Robert Broudy has been an outpatient psychotherapist both via community mental health centers and in private practice, and is a psychiatric social worker at Pennsylvania Hospital’s Inpatient Psychiatric Unit. His duties have been social work assessments of inpatients; contact and psychoeducation with patient families; collaboration with outpatient clinicians, case managers and residential counselors; and referrals to outpatient and residential providers if those services are not in place. A large part of his teaching approach is informal sharing with psychiatry residents and medical students of his experience-related observations and knowledge of the mental health system; as well as family interventions and the range of disposition issues and options provided by the Behavioral Health Systems. A former resident stated, “I can personally attest that Bob has been an irreplaceable figure in my education and development as a physician.”
Christy Moore is a sonographer educator in the department of emergency medicine at HUP and has been on staff there since October 2016, where she works under Dr. Wilma Chan, the PSOM director of ultrasound education. Her passion is working with medical students, residents and fellows teaching clinician-performed ultrasound. She has been recognized year after year for her excellence in medical education in point-of-care sonography. Ms. Moore is interested in evidence-based medical education and is an active researcher in the field. She is a published researcher and is currently coauthoring a textbook for medical education on clinician-performed ultrasound. A medical student stated that “Christy is an extraordinary teacher. Her teaching style is approachable, encouraging and inquisitive. Her ability to teach complex anatomy, pathology and mechanics to any level of learner is unparalleled.”
This award was established in 1996-1997 to recognize outstanding teaching by allied health professionals (e.g., nurses, physician’s assistants, emergency medical technicians). The recipients are selected on the advice of a committee composed of faculty and students.
Dean’s Award for Excellence in Clinical Teaching by Housestaff
Ashley Un is a fourth-year resident in psychiatry. She has enjoyed working with medical students throughout her residency. Dr. Un is a collaborative and thoughtful educator who is invested in the growth and development of medical students. She has been described as “enthusiastic, warm, and welcoming,” “an excellent instructor,” and “great at incorporating medical students into the team.” During her time as chief resident for medical student education, she has been actively involved in teaching medical students during their psychiatry clerkship rotation. She has participated in and assisted with the planning and implementation of small groups for the preclinical courses “Doctor-Patient”
and “Brain and Behavior;” contributed to the elective “Art, Observation, and Mental Illness;” and serves as a liaison for the medical student interest group PsychSIGN. She promotes active engagement of fellow residents in medical student education through recruitment, training and support. One of her colleagues stated, “I feel that the medical students are lucky to have exposure to such a talented educator and clinician.”
This award was established in 2015 to recognize clinical teaching excellence and commitment to medical education by outstanding housestaff. One award is made annually. The recipient is selected on the advice of a committee composed of faculty and students.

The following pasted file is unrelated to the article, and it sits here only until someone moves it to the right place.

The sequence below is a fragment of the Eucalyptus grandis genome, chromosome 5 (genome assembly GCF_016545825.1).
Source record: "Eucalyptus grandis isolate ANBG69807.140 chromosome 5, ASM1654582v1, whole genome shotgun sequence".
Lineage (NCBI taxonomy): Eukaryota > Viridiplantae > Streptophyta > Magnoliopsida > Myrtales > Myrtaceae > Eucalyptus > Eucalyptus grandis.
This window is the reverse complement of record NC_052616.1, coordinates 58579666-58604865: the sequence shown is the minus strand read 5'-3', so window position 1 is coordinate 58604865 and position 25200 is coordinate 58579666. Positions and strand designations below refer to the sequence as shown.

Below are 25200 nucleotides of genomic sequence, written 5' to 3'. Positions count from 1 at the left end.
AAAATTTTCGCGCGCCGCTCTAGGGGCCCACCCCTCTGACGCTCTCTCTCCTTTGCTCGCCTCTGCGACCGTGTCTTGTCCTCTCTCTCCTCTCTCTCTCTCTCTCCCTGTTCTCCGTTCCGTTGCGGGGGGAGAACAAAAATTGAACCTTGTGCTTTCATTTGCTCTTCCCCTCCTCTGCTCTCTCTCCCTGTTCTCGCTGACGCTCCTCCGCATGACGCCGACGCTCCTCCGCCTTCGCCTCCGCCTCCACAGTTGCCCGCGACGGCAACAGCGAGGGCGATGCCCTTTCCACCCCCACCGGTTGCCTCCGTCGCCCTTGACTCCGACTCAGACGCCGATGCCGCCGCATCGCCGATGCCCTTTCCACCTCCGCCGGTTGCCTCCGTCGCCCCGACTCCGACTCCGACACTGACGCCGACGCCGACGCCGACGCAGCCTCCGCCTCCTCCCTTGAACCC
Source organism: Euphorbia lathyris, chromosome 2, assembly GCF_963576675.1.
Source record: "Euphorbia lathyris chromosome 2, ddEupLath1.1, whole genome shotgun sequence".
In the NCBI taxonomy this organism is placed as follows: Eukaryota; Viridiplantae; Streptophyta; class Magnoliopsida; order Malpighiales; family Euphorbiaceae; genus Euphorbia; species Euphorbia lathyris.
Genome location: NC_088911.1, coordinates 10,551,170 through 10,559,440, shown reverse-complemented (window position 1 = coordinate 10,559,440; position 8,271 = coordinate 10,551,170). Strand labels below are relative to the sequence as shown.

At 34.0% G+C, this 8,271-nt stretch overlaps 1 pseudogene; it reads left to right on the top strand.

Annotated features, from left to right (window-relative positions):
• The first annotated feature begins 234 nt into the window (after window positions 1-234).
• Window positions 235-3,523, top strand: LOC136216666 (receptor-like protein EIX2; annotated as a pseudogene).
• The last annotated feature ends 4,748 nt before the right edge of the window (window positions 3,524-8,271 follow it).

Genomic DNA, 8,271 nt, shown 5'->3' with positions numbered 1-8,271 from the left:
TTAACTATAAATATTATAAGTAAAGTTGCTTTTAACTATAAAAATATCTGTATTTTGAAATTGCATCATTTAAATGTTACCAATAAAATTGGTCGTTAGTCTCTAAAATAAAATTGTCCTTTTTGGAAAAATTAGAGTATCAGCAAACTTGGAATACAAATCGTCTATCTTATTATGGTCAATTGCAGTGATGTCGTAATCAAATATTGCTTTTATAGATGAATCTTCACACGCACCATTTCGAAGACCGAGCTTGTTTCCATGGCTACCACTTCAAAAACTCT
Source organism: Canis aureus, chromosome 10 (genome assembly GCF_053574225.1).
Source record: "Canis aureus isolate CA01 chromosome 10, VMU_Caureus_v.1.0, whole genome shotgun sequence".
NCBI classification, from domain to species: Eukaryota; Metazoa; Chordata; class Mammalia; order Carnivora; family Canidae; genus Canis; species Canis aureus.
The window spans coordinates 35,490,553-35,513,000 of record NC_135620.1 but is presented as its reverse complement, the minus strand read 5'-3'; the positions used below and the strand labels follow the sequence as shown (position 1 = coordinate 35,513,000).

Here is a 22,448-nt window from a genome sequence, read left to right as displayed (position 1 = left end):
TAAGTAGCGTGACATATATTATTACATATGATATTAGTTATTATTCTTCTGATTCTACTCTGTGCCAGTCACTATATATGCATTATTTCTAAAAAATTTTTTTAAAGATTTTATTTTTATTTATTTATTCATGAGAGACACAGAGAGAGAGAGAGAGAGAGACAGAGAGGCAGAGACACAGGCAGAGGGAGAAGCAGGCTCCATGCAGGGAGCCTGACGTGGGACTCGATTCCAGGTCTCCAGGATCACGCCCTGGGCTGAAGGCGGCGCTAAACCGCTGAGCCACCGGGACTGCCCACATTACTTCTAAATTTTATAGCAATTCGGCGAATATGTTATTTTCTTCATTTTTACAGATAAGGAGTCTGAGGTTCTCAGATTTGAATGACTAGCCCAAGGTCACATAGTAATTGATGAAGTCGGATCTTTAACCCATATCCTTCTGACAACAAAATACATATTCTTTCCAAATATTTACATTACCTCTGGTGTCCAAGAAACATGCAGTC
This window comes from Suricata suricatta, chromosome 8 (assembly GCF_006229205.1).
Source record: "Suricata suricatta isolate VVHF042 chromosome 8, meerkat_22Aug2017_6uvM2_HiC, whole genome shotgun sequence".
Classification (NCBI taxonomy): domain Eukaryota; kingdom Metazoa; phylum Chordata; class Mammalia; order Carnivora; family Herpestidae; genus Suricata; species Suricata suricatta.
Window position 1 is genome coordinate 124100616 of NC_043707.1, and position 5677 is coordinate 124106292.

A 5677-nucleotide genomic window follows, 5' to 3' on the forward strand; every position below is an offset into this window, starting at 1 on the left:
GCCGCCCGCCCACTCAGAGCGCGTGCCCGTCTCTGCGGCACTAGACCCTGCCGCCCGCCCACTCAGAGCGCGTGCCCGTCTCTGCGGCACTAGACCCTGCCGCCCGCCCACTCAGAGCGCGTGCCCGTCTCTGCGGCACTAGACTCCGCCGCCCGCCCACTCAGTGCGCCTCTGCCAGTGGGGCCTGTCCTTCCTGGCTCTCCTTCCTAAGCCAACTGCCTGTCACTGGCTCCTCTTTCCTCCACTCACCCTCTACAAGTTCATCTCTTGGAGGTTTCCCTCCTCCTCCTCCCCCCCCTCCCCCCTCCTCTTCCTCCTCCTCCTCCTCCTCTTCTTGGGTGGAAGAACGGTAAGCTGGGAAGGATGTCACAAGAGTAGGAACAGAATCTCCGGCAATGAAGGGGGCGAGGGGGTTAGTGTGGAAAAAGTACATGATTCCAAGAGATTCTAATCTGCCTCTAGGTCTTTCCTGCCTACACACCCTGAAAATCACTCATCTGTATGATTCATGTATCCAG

The Special Dean’s Award
Mary Catherine (Mary Cay) Harris is a professor of pediatrics in the clinician-educator track at PSOM. She is a senior attending physician in the newborn intensive care unit at CHOP. In addition to her clinical and research roles, Dr. Harris has a passion for medical education and mentoring of medical students, residents and faculty. She was an advisory dean in the office of student affairs 2004-2017, where she advised and mentored numerous medical students. She also served as the chairman of the residency selection committee at CHOP. She has received considerable praise and appreciation for her dedication and commitment to her student advisees as well as her colleagues. One of her former advisees stated, “Thanks so much for your warmth, wisdom and kind words” and another said, “She is a wonderful mentor, advocate and friend…medical school is difficult, which makes people like you so crucial for students.”
Iris Reyes, professor of clinical emergency medicine at HUP, is also honored with this award. Dr. Reyes has served as an attending physician in the emergency department at HUP and PPMC since finishing her fellowship in 1990. Dr. Reyes is involved in the bedside and didactic teaching of emergency medicine residents and medical students. For more than a decade, she served as advisory dean for the office of student affairs. Currently, Dr. Reyes is the PSOM ombudsman. Dr. Reyes is a past-chair of the Medical Faculty Senate, past director of the sub-internship in emergency Medicine and is a board member of the Academy for Diversity and Inclusion in Emergency medicine of the Society for Academic Emergency Medicine. Dr. Reyes’s passion for improving diversity in medical training and the need to improve the pipeline for under-represented minority faculty led to her founding the Alliance of Minority Physicians (AMP). Dr. Reyes is the faculty preceptor for the Minority Mentoring Sessions, the Medical Spanish Elective, Alianza Cubana and the Latino Medical Student Association of PSOM. One medical student stated that “Dr. Reyes does so much for students. She is always a thoughtful and patient teacher.”